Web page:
By Joel Warner
By Michael Roberts
By Alan Prendergast
By Michael Roberts
By Michael Roberts
By Amber Taufen
By Patricia Calhoun
By William Breathes
Roy Phillips has run Texaco stations in Denver since the Seventies, and in that time he's learned a painful lesson. As a black man, he says, "you can operate stations as long as they're inside the black community."
Over the years Phillips made a half-dozen attempts to acquire stations in predominantly white areas of town, and Texaco always turned him down. But last week, in the wake of the company's $176 million settlement of a two-year-old race-discrimination lawsuit, local Texaco officials dropped by to chat with Phillips about new opportunities. It was the first time in ten years that they'd visited his shop at 26th Avenue and York Street, at the edge of City Park.
"They were very nice, polite, caring and concerned," says Phillips, who also owns a Texaco at 34th Avenue and St. Paul. "If there are any opportunities--lucrative opportunities to some minority in Denver--I want to be on the top of the list. I would not be happy if I saw them doing more for someone else than for me."
Remembering all the times Texaco refused his requests for locations in south Denver, though, he's not holding his breath. "You'd ask and they'd say it was not available," he says. "Or they'd open a station back up as a company operation. These guys were bullshitting me. It's like you're qualified to run one here, but not one in Highlands Ranch."
Fifteen years ago Phillips considered suing the company himself. He didn't, he adds, because the law firms he contacted wanted huge fees to take on such a case.
Phillips is the only black Texaco dealer in town. But then, he says, the gas-station industry doesn't encourage blacks. "It's never something said," he adds. "It's just something you know. I don't have any doubt they've discriminated against me."
And he doesn't doubt that the company discriminated against the plaintiffs in the recently settled civil suit--although he's not sure the $176 million settlement deal "would hurt Texaco that much." Of that total, $35 million is slated to go toward more diversity-training programs within the company.
After Texaco announced the settlement, civil rights leaders called for a boycott of the company. So far, that hasn't affected Phillips's stations; he says his customers have known him for years and will likely continue coming, anyway. (Phillips makes most of his money on automobile repair and service, not gasoline sales.)
A Kansas City native, Phillips worked as a life-insurance salesman before moving to Denver in 1969. His brother, the Reverend Acen Phillips, owned a shopping center at 35th and Elm, and Roy Phillips soon was managing an Amoco station there. Over the next few years he acquired seven more stations from a variety of companies, including Exxon, Chevron, Amoco and Husky. Most of the stations were north of 30th Avenue, although he did run one for a time at Seventh Avenue and Quebec.
"It didn't cost a lot to get into the business back then," Phillips says. "Just buy the gas and buy the inventory." But what ran between $15,000 and $20,000 then would now cost anywhere from $75,000 to $100,000, he adds.
Phillips eventually added Texaco stations at 42nd Avenue and Colorado, 34th Avenue and Colorado, 46th Avenue and Steele, and Colfax and Williams. He bought his two current stations in 1980, converting the York Street shop from an Amoco dealership to a Texaco in 1983. He says he went with Texaco because its advertising campaigns and training programs were better than those of other oil companies and because there were more Texaco credit cards in the market--and therefore, more potential customers.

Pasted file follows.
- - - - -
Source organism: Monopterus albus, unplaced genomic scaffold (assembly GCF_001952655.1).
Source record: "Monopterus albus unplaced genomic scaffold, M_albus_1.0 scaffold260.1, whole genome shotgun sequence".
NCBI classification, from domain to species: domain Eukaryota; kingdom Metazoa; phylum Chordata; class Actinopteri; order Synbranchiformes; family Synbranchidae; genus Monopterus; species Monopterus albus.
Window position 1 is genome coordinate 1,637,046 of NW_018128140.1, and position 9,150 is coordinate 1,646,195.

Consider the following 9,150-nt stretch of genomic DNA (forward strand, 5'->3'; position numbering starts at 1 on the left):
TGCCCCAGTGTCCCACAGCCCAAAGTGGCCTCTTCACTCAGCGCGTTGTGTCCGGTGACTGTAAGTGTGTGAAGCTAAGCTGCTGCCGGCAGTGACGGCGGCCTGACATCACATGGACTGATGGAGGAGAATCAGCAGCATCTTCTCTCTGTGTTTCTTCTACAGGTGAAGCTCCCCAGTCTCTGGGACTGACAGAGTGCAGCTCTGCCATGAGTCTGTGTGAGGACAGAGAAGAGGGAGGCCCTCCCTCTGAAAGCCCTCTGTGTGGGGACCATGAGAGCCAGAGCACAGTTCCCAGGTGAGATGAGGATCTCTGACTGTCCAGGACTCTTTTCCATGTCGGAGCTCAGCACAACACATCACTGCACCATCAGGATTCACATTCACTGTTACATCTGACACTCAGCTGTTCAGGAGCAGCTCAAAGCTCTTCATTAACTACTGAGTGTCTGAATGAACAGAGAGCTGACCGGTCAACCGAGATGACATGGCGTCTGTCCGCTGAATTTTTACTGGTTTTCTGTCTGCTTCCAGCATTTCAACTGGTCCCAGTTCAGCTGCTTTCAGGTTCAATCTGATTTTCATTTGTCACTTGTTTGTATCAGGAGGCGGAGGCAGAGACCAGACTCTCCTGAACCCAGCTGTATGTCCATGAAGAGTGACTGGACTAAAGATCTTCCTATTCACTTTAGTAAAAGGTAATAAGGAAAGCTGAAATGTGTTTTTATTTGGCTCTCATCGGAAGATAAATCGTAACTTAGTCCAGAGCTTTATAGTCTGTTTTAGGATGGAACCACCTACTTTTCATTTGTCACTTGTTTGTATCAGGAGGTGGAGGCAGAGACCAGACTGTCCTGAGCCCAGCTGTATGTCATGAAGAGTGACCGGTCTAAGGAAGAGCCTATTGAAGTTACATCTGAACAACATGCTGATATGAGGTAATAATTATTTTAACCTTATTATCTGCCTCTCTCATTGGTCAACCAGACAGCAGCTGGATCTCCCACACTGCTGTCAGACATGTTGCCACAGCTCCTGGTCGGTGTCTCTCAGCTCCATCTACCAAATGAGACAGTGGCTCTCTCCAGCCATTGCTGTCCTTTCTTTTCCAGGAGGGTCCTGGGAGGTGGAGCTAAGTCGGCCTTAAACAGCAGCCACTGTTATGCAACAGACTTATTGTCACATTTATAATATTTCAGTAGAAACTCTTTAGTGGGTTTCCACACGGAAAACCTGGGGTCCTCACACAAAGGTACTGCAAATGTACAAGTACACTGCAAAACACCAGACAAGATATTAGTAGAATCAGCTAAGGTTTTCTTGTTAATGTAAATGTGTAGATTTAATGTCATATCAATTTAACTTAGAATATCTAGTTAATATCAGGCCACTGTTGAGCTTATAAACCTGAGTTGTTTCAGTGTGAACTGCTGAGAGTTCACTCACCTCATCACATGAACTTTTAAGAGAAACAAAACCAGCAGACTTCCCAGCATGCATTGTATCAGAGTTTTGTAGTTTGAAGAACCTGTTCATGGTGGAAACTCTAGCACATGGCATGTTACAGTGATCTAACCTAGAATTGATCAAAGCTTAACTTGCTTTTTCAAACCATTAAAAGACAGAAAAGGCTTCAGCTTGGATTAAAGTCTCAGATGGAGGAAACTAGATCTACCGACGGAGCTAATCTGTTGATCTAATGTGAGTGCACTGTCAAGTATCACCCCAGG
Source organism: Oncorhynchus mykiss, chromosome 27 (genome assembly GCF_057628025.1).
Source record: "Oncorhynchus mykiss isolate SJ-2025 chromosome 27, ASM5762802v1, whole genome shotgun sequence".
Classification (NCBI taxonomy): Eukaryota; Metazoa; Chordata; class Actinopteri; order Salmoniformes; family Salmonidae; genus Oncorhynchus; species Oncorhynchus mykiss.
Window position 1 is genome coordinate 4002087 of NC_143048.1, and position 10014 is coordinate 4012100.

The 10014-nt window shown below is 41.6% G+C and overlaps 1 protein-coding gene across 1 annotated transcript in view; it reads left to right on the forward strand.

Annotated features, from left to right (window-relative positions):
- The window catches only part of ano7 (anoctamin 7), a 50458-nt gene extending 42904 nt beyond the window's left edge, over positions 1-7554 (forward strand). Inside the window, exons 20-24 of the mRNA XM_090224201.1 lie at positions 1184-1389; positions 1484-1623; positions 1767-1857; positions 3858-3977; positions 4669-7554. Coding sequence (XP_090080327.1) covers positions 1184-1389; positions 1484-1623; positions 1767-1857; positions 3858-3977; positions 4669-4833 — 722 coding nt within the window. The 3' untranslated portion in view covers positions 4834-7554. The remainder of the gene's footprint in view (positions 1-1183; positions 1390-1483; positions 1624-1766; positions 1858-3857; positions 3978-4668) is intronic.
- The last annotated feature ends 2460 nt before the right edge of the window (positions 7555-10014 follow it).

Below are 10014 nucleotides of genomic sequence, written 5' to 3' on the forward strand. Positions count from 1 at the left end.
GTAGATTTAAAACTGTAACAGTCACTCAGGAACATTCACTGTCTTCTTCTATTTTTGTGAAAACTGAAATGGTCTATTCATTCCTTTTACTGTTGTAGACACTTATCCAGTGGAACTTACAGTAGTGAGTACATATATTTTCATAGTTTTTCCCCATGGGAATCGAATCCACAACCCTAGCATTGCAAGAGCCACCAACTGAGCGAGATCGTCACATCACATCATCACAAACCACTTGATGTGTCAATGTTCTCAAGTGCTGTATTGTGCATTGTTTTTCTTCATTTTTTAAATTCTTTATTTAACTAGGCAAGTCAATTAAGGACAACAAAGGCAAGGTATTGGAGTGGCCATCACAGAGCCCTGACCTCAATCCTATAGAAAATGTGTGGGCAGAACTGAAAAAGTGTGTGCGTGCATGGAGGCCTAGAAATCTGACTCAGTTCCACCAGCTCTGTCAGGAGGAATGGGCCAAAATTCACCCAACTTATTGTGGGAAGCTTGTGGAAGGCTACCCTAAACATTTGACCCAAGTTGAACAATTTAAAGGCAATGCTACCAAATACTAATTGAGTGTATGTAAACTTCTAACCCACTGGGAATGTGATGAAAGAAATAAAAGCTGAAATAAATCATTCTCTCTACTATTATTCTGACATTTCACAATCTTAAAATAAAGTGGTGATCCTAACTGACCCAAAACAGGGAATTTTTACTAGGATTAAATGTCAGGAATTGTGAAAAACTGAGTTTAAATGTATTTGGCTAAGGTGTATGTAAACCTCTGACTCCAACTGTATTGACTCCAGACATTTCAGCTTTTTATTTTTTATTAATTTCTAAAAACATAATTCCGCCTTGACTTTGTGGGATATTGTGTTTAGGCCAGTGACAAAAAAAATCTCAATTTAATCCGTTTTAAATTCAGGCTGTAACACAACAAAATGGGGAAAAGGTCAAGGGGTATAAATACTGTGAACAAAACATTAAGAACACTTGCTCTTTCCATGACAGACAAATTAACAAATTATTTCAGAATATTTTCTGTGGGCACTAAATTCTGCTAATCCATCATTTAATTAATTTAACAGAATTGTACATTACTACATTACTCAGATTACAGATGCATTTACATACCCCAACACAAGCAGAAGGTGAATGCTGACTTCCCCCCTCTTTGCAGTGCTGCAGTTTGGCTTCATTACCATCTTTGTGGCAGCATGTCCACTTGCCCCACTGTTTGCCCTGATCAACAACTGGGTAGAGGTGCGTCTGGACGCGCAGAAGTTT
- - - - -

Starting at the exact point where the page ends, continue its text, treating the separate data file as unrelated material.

When changing EPA standards in the mid-Eighties required the installation of expensive new gas tanks, Phillips wound up selling some of his properties to the likes of 7-Eleven and McDonald's. He now has two stations left, both of which he owns. As an independent franchise operator, he doesn't work for Texaco. (About 60 percent of Texaco's local stations are independently owned.) Instead, he buys gasoline and automotive products from the company indirectly, through a "jobber," or middleman. And although being black may have affected her husband's luck with Texaco, "generally, gasoline companies don't treat their independents well," Phillips's wife, Shirley, points out. "You don't want to overlook that."
Still, while Phillips has been operating stations in black parts of Denver, other minorities have been able to set up shop throughout the city. Sam Hajj, the Lebanese manager of a Texaco-owned station at Monaco and Leetsdale, says his experience with the company has been positive. When Texaco was looking for new managers for some of its stations a few years ago, Hajj and his brother, who were both working at Texaco shops, were asked to apply. They both were accepted; Hajj's brother now oversees a station on Pierce Street in Lakewood.
"As a minority, I expressed to them that they should give us a chance to see what we could do," Hajj says. "They've been very good to me."
But Phillips says that no one from Texaco ever told him the stations had become available. "In 27 years," he adds, "they've never called me and said, 'We have a place and we want you to run it.'" Nor, he says, was the company supportive when he tried to improve the stations he already had. At one point, Phillips wanted to turn the shop on St. Paul into a lube center and add a convenience store to the York Street outlet; Texaco offered no help on either project. "They said they didn't have anything available and the place we had would not be qualifying for upgrades," says Shirley. "And you say to them, 'What do I need to do to qualify?' and they don't say anything. We were never told, 'You need to do A, B or C.' There was never any guidance."